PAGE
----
If we weren’t in the midst of a pandemic, ideas abound for gatherings with sister friends including pink-themed parties, dinner or brunch at a fancy restaurant or a group mani-pedi. But this year, with most of us staying at home, take the celebration virtual:

•    Order your favorite meal and enjoy a chat while you eat.

•    Play trivia together online.

•    Watch/stream a movie together.

•    Take a virtual class – exercise, cooking or baking.

•    Organize a secret cupid gift exchange.

There’s no wrong way to celebrate our Panhellenic sisterhood, and taking advantage of Galentine’s Day is the perfect time to acknowledge the lifelong bond of sorority membership and the experiences we share.​

Panhellenically,




Carole J. Jones
NPC chairman

Tuesday, January 12, 2021

From the NPC Chairman: Being flexible and innovative in unprecedented times

Dear friends,

As the calendar flipped from 2020 to 2021, it struck me how much our lives have changed since last March when social distancing and virtual meetings became our new normal. The COVID-19 pandemic has forced us all to experience a very different way of living and learning, and has challenged us to be flexible and innovative. 

As students return to campus this month, the safety of our members, volunteers and campus professionals with whom they interact continues to be a primary concern and focus for the National Panhellenic Conference. I get it, many of us have COVID fatigue and we can’t wait for the vaccine to be widely available, but I encourage the use of NPC’s #StopTheDrops educational resources designed for use by College Panhellenics and individual chapters. We must continue to ensure our members are illustrating care for all in our campus communities. 

Given that fraternities and sororities can often set the tone for campus social life, we recognized this fall that a return to “business as usual” was not acceptable and, as Panhellenic women, we are empowered to be leaders in helping to maintain healthy campus communities. By continuing to adopt safe behaviors, NPC members and chapters can help reduce the likelihood of outbreaks and help shape the behaviors of the broader campus community.

As our deferred recruitment campuses prepare to welcome new members, the successes of this fall’s virtual recruitment experience have been shared through educational resources, individual support and panel discussions. Zoom 301, a virtual program with panelists who completed a virtual recruitment in the fall, included a discussion on how to best prepare for virtual recruitment, how to manage the technical pieces of virtual recruitment and how the College Panhellenic can be focused on their work to support chapters individually. Through the hard work and preparation of our chapter and Panhellenic leaders, with support from their advisors, campus professionals and NPC and inter/national organization volunteers and staff, we are confident spring recruitment 2021 will also be successful and life changing. (You can access Zoom 301 and other virtual recruitment resources here.)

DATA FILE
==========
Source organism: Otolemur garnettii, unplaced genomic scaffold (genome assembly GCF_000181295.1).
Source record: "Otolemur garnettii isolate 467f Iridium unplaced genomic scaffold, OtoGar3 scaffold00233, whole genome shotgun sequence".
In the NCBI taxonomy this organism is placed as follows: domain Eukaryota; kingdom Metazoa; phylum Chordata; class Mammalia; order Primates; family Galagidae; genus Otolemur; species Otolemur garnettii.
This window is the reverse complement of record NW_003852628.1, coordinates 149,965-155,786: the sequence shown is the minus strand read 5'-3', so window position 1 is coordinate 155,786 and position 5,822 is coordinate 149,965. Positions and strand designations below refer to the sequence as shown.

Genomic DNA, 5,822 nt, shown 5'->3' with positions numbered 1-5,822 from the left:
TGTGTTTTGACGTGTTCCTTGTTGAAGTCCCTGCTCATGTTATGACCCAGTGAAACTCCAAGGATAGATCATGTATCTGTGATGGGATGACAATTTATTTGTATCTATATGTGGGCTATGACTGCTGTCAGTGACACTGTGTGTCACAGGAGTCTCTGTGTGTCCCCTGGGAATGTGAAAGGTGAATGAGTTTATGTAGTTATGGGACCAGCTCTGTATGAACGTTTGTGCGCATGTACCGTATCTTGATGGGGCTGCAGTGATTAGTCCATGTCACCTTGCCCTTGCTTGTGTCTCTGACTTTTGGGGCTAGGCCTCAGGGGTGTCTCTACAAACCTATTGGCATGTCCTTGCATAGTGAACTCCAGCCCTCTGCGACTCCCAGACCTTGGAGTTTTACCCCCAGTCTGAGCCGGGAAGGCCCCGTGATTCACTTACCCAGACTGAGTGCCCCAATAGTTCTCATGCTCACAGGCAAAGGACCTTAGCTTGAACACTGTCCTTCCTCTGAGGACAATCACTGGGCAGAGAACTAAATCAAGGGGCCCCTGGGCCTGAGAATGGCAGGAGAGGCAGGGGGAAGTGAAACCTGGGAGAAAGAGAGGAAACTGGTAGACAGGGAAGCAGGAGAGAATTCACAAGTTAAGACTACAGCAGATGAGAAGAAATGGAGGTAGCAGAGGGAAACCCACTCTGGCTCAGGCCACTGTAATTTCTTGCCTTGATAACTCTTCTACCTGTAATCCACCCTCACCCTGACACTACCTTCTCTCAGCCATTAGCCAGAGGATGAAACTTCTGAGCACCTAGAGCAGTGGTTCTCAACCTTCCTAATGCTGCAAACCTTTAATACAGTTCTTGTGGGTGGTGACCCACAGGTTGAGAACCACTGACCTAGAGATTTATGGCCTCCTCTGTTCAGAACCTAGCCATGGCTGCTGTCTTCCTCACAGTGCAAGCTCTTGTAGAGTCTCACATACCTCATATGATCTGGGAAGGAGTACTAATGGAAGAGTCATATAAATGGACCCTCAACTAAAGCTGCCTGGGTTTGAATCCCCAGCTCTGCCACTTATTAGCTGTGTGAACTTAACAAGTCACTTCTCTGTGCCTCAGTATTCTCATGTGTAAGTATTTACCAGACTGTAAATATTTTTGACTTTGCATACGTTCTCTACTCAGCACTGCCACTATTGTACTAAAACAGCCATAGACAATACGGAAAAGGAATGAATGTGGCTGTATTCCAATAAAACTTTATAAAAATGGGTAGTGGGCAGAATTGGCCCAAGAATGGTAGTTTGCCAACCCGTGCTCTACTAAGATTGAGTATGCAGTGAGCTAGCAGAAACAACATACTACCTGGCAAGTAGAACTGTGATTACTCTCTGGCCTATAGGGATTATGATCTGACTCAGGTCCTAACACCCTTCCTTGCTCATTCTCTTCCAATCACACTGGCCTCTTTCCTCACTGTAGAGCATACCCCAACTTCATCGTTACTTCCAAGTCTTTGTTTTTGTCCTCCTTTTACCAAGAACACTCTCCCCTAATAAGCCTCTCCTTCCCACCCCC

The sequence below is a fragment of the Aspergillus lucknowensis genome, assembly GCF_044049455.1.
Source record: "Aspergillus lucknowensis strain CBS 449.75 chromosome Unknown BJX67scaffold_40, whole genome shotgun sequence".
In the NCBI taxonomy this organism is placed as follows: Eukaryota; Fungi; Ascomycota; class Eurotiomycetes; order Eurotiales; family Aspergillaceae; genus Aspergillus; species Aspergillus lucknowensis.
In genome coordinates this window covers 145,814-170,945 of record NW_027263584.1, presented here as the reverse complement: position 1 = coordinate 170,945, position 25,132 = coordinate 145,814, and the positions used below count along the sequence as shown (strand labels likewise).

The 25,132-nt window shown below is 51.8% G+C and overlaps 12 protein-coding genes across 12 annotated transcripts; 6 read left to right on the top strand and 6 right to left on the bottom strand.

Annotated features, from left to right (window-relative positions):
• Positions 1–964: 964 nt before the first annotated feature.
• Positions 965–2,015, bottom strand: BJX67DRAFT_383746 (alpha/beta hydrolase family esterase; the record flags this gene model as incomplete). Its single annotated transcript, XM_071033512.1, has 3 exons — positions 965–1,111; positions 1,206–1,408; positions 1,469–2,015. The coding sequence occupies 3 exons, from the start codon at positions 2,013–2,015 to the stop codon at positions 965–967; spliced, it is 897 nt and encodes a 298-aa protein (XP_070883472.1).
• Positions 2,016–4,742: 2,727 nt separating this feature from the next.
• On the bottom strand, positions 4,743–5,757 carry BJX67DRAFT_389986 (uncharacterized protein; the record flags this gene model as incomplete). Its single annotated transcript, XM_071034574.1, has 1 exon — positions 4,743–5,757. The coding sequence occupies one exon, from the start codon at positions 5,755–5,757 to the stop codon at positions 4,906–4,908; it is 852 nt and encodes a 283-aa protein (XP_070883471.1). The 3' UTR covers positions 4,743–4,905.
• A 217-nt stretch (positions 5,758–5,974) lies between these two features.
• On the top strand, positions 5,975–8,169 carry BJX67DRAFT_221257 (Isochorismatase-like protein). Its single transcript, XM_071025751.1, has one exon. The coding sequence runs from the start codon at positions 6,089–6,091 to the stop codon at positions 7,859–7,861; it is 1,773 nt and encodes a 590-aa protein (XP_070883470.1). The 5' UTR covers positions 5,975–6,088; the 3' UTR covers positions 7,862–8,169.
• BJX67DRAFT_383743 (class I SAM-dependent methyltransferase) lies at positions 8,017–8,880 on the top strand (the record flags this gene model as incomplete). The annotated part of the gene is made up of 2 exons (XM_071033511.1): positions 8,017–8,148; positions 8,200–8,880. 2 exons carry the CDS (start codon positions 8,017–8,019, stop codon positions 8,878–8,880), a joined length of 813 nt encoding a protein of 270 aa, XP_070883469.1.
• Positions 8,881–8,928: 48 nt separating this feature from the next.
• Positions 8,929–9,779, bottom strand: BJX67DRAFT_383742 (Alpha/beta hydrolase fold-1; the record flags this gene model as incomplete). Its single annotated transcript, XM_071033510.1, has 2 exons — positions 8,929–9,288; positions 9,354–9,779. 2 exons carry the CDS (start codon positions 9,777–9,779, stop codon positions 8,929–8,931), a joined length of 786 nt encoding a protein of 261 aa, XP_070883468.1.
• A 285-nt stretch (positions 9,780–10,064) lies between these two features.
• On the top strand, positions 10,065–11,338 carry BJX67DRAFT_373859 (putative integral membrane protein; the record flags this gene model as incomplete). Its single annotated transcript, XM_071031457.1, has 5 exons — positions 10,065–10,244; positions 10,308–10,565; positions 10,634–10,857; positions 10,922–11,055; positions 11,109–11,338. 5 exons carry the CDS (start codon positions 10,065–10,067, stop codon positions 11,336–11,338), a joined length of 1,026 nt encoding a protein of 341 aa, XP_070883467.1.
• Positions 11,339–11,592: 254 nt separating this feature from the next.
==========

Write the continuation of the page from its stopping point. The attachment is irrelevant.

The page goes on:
Flexibility and innovation continues with NPC’s 2021 College Panhellenic Academy. Scheduled for Jan. 22-23, this year’s Academy has been redesigned to be executed as a virtual event and has a record-breaking nearly 850 participants registered. Collegiate officer breakout sessions will be offered for judicial officers, marketing officers, presidents, recruitment officers and fraternity/sorority advisors. Advocacy Building Block sessions will focus on citizenship and service, health and safety, scholarship and freedom of association, giving participants an opportunity to reflect on NPC’s advocacy efforts and create actionable ways to engage in future advocacy in these areas.

Additionally, we are fortunate to have the following keynote speakers thanks to the financial support of the NPC Foundation: Krystal Clark, who will share her personal story about being a Black woman, her path to joining a Panhellenic sorority and the hurdles that stood in her way; Thea Zunick, who will share not only why self-care is important and necessary, but how Panhellenic leaders can help one another practice self-care and continue the self-care/well-being conversation with fellow students; and Tracy Walder, who will share her personal story about why sorority means so much to her and how sorority helped shape who she is today while focusing on women’s empowerment. 

If January is any indication, as always, Panhellenic women are off to a busy start. Best wishes for a productive, successful and meaningful 2021 as we all continue to confront new challenges during this unprecedented time. 


Panhellenically,






Carole J. Jones
NPC chairman